"... My original intention to have a duplicate disk ready to go in the machine is not a clone, but rather a mirror.  and the mirror can be created with the disk manager included in windows. However this option will only work if the drive is at least the same size.  " ==>  This is a bit of semantics, but in general "clone" and "mirror" are two different things.    A clone is something YOU create ... i.e. you use a 3rd party imaging utility to COPY the disk ... and the copy will simply be a clone of the original disk.    Clearly that requires that the destination disk be at least as large as the disk you're cloning.    A mirror generally refers to a disk that's automatically maintained as a duplicate of the original disk ... e.g. a RAID-1 system.   It doesn't require any action on your part.

"... There is no software that I can that will allow me to install on multiple computers for my purposes.  I need a license for each machine ..."  ==>  This depends on the product.   You can sometimes buy "technician" licenses that allow you to use the utility on as many machines as you want (up to some specified limit); and other products simply have quantity discounts when you buy multiple licenses.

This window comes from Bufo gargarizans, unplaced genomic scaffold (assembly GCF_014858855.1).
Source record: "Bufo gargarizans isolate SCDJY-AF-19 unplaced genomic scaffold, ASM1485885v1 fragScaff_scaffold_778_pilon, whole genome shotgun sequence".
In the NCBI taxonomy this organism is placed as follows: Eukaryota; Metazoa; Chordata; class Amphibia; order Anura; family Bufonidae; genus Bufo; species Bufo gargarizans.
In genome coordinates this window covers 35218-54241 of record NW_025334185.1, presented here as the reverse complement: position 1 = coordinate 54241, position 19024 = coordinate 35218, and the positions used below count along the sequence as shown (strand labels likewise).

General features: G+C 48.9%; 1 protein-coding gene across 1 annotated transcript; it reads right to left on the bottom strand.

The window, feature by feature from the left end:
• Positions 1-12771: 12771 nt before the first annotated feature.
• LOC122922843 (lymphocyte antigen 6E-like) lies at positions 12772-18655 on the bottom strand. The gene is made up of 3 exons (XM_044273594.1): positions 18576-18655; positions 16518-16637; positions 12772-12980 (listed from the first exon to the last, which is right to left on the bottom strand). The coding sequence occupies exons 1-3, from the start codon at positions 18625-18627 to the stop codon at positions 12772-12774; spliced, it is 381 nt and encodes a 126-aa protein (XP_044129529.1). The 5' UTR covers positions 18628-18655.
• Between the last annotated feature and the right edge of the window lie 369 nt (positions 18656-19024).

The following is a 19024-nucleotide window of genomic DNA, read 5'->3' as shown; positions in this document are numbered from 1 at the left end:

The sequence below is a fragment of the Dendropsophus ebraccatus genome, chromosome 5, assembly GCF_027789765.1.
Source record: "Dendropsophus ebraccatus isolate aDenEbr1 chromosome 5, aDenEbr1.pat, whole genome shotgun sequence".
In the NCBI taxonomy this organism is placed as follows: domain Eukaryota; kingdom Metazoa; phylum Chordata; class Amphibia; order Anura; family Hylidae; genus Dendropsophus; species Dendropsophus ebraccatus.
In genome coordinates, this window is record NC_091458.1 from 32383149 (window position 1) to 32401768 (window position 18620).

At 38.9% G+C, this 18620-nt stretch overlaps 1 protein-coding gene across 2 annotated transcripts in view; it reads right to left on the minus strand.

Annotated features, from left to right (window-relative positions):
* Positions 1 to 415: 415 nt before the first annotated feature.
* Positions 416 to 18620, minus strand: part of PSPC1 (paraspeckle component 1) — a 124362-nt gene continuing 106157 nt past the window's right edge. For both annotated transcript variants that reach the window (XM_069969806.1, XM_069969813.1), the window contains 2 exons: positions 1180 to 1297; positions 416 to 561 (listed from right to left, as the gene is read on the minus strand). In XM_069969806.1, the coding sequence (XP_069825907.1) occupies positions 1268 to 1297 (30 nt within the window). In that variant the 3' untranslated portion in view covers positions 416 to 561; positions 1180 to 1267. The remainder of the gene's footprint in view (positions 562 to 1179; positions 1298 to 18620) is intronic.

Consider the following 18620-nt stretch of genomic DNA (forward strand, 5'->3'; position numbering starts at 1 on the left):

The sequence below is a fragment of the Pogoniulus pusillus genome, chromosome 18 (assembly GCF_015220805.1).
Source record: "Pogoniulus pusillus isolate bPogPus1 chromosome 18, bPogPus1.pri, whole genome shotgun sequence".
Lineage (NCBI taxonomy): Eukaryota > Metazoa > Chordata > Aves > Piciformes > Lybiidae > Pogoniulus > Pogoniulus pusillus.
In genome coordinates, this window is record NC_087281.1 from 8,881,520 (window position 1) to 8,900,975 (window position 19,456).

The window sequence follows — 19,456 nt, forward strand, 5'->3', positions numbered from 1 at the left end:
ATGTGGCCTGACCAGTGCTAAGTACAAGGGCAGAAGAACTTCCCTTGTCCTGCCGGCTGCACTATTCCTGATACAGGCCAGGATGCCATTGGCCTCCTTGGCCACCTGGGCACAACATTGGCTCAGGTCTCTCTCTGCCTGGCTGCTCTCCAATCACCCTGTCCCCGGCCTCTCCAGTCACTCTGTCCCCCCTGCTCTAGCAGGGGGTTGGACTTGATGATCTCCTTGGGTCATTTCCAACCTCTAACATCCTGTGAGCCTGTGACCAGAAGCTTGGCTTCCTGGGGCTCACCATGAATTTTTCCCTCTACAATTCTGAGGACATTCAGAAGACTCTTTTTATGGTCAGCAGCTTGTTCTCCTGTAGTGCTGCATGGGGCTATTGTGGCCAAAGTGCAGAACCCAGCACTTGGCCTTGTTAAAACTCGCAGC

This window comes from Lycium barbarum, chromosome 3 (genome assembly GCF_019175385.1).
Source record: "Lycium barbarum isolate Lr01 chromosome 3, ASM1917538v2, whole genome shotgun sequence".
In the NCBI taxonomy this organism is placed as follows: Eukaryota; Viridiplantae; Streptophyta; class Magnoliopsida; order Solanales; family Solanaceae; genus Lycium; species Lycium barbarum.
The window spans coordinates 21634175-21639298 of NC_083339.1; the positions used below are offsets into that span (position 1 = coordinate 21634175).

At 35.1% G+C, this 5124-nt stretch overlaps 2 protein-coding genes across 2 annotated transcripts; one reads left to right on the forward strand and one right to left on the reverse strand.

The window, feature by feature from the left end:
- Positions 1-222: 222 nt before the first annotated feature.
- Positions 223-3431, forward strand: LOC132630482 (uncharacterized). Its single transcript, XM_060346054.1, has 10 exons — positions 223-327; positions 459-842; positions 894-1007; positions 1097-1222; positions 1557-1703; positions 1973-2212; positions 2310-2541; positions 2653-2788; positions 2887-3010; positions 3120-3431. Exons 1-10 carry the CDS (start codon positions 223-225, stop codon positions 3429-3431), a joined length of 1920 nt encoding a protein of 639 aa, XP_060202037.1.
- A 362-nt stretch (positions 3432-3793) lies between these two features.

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Accepted Solution

by:
garycase earned 200 total points
ID: 40543352
You may want to give DriveImage XML a try -- you could try the free private version to see if it fits your need; and then buy a Commercial license for your office.   A 10-user license is $150, which is all you'd need to buy.

https://www.runtime.org/driveimage-xml.htm

Note:  This program gets very good reviews, but I have no used it in a while (I use Terabyte's Image for DOS and Image for Windows for all of my imaging needs).
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Expert Comment

by:rindi
ID: 40543454
Just a note, if you break a "mirror" by removing one of the disks from the mirror (which is what I said in my first comment), it won't stay automatically maintained, and that 2nd disk will then be just like a clone.
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Expert Comment

by:nobus
ID: 40543792
when i want a clone - i use Casper  : http://www.fssdev.com/products/casper/